Sunday 31st March 2019
It was with relief that we entered, past the Pillars of Hercules, from the choppy beam sea off the south coast of Antigua, into the still waters of English harbour. Unfortunately anchoring is tight here and we were forced back out and around the corner to the larger but thankfully equally protected Falmouth Harbour. Over the last few days we have been making our way north, day sailing the 200nm from St Lucia.
The journey passes three large islands, Martinique, Dominica and Guadeloupe and again involves some interesting sailing. Luckily the trades had veered slightly to the SE keeping the winds mostly behind the beam. Still, the 40nm passage between St Lucia and our first stop Grand Anse was quite lively, throwing our poor guests in at the deep end. Luckily we had taken the precaution of dosing up on seasick pills and had pre-made lunch, everyone survived unscathed..
Grand Anse turned out to be a bit disappointing and feeling rather tied we were not pleased to discover that the customs check-in was no longer in this bay and required a walk over the hill. We fled back to the boat deciding to check in the next day in St Pierre our next stop in the north of Martinique.
The French ports, rather conveniently, have computers placed in restaurants and small shops to allow easy check in. L’Alsace Kay served us cold beer and wine while we filled out the required forms and then lunch in their first floor restaurant overlooking the bay. The menu was in French, the boys took the easy route and ordered the dish of the day, chicken curry but Julia I opted to tackle the translation. I ordered ham with potato salad and Julia an onion tart from the vegetarian selection, or so we thought. What arrived was a little different, Julia was presented with a giant chicken vol-a-vent and I, a whole knuckle of ham. Luckily Julia does eat meat and decided it was too difficult to complain, the leftovers from my plate fed all four of us that evening!
We made an early start the next day and with a little less wind we had a fantastic sail across to Dominica, once in the lea of the island the wind dropped completely and we had a smooth motor up to Portsmouth near the top of the island. The boat boys, who in their small motor boats, scream out to meet you as soon as you appear around the headland were thankfully very organised. Anthony found us a mooring, took Rick to customs, relieved us of our rubbish and the next morning led us on a tour up the Indian river.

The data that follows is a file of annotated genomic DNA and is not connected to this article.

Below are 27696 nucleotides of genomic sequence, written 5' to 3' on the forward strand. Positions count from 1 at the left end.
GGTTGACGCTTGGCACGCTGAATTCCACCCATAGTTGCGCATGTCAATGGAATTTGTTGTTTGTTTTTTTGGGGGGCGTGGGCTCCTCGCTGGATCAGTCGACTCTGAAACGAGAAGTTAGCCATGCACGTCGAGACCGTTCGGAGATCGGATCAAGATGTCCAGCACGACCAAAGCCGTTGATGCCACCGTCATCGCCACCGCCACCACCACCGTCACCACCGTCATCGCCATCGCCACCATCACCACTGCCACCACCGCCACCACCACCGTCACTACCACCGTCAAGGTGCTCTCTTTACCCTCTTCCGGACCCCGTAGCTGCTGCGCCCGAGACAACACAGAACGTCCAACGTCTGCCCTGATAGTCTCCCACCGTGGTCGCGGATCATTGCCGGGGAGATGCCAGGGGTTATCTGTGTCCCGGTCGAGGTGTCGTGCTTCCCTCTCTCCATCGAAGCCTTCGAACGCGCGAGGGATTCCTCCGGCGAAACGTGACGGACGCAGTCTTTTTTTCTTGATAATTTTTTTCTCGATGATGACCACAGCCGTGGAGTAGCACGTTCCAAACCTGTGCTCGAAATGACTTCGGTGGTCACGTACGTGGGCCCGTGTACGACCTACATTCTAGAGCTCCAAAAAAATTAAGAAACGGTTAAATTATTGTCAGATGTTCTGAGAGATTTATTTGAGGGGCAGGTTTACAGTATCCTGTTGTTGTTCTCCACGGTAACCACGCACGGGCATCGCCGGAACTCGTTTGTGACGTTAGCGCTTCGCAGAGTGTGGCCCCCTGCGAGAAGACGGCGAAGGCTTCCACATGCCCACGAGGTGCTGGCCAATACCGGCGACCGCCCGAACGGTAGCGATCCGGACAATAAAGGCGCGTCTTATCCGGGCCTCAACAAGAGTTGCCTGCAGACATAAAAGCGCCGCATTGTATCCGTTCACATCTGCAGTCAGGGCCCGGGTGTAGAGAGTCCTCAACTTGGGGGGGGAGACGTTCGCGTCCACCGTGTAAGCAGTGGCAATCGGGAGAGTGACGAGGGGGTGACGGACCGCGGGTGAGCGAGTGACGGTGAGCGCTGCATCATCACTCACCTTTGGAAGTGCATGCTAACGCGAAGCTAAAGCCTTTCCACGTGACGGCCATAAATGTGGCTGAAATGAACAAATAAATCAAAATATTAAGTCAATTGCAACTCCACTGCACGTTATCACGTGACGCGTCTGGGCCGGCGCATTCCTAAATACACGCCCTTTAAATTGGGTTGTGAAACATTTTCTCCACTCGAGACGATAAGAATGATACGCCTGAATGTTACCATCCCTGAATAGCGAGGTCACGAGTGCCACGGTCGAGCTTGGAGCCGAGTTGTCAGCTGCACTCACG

Beautiful Indian River
Named after the few final native Indians that took refuge here as the British and French battled over the island in the 17 century, the Indian river tour takes you a mile into the forest. Motors aren’t allowed so the tranquillity of the still green water, lined by large mangrove trees, with amazing gnarly buttress roots, is undisturbed.
Amazing roots of the Mangrove trees
The rainforest river scene from the Pirates of the Caribbean was filmed here, but Calypso’s, hut has been mostly destroyed, along with, unfortunately, many of the large trees. Hurricane Maria devastated the island 18months ago and the people, some of whom lost everything, have only just got back on their feet.
Faster to recover has been the river and it’s surrounding rain forest and they are home to, amongst other things, 20 varieties of crab, large shoals of mullet, juvenile barracuda, blue herons, snakes, humming birds and Iguana’s.
Iguana sunning himself in the early morning warmth.
We saw a good selection of these occupants as we glided serenely through the water, before taking a stroll amongst a plantation of fruit trees, the visit ended at a fruit and rum bar for refreshments. An enjoyable few hours that is well recommended.
Keen to get to Antigua before the wind returned to the North East, with the resultant rougher passage, we forewent the Saints Islands and took off for Deshaies, in the north of Guadeloupe.
We arrived mid afternoon to a very choppy anchorage and, despite the pretty town ashore, decided to stay onboard avoiding having to check in and a soaking from what was going to be a very wet dingy ride. Instead, as we had every evening in these west coast bays, we enjoyed a lovely sunset from the cockpit, watched 4ft long tarpons glinting in the light off the stern and prepared for an early start the next morning and the 40nm to Antigua.
Pretty Town of Desharies
The English and neighbouring harbour Falmouth are the Superyacht centres of the Caribbean, we are looking forward to a bit of nautical voyeurism.